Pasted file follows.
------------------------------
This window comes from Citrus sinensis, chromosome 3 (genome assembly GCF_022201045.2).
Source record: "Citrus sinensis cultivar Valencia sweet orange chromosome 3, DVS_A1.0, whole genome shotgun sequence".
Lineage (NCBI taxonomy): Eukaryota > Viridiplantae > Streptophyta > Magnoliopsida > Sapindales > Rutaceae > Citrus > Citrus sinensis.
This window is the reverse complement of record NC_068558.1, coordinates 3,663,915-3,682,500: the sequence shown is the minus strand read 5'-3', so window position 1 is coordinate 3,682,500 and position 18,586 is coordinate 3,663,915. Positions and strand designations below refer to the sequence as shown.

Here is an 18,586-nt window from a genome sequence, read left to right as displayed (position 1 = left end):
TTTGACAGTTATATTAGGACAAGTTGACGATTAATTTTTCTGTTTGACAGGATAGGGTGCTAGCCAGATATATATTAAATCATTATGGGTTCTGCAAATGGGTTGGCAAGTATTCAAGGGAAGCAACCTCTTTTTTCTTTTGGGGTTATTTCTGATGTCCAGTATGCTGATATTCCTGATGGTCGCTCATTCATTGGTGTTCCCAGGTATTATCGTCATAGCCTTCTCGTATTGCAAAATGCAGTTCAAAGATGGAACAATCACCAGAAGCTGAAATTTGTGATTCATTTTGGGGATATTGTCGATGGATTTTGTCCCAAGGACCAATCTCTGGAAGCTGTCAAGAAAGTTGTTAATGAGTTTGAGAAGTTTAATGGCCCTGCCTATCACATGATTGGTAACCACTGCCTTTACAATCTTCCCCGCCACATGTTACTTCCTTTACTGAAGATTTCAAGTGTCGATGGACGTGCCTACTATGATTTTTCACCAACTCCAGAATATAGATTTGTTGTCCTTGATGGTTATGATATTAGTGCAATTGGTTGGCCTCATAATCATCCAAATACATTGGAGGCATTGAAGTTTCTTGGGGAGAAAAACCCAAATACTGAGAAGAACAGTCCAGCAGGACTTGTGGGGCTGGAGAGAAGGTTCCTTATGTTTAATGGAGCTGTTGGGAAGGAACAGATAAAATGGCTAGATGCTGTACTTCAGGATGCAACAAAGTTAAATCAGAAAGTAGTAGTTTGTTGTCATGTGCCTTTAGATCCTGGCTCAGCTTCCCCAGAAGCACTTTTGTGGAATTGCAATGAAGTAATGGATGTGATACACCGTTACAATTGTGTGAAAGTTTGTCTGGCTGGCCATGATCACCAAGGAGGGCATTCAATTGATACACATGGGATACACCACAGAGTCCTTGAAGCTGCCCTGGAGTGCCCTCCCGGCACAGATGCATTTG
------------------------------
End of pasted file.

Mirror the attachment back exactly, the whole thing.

This window comes from Citrus sinensis, chromosome 3 (genome assembly GCF_022201045.2).
Source record: "Citrus sinensis cultivar Valencia sweet orange chromosome 3, DVS_A1.0, whole genome shotgun sequence".
Lineage (NCBI taxonomy): Eukaryota > Viridiplantae > Streptophyta > Magnoliopsida > Sapindales > Rutaceae > Citrus > Citrus sinensis.
This window is the reverse complement of record NC_068558.1, coordinates 3,663,915-3,682,500: the sequence shown is the minus strand read 5'-3', so window position 1 is coordinate 3,682,500 and position 18,586 is coordinate 3,663,915. Positions and strand designations below refer to the sequence as shown.

Here is an 18,586-nt window from a genome sequence, read left to right as displayed (position 1 = left end):
TTTGACAGTTATATTAGGACAAGTTGACGATTAATTTTTCTGTTTGACAGGATAGGGTGCTAGCCAGATATATATTAAATCATTATGGGTTCTGCAAATGGGTTGGCAAGTATTCAAGGGAAGCAACCTCTTTTTTCTTTTGGGGTTATTTCTGATGTCCAGTATGCTGATATTCCTGATGGTCGCTCATTCATTGGTGTTCCCAGGTATTATCGTCATAGCCTTCTCGTATTGCAAAATGCAGTTCAAAGATGGAACAATCACCAGAAGCTGAAATTTGTGATTCATTTTGGGGATATTGTCGATGGATTTTGTCCCAAGGACCAATCTCTGGAAGCTGTCAAGAAAGTTGTTAATGAGTTTGAGAAGTTTAATGGCCCTGCCTATCACATGATTGGTAACCACTGCCTTTACAATCTTCCCCGCCACATGTTACTTCCTTTACTGAAGATTTCAAGTGTCGATGGACGTGCCTACTATGATTTTTCACCAACTCCAGAATATAGATTTGTTGTCCTTGATGGTTATGATATTAGTGCAATTGGTTGGCCTCATAATCATCCAAATACATTGGAGGCATTGAAGTTTCTTGGGGAGAAAAACCCAAATACTGAGAAGAACAGTCCAGCAGGACTTGTGGGGCTGGAGAGAAGGTTCCTTATGTTTAATGGAGCTGTTGGGAAGGAACAGATAAAATGGCTAGATGCTGTACTTCAGGATGCAACAAAGTTAAATCAGAAAGTAGTAGTTTGTTGTCATGTGCCTTTAGATCCTGGCTCAGCTTCCCCAGAAGCACTTTTGTGGAATTGCAATGAAGTAATGGATGTGATACACCGTTACAATTGTGTGAAAGTTTGTCTGGCTGGCCATGATCACCAAGGAGGGCATTCAATTGATACACATGGGATACACCACAGAGTCCTTGAAGCTGCCCTGGAGTGCCCTCCCGGCACAGATGCATTTG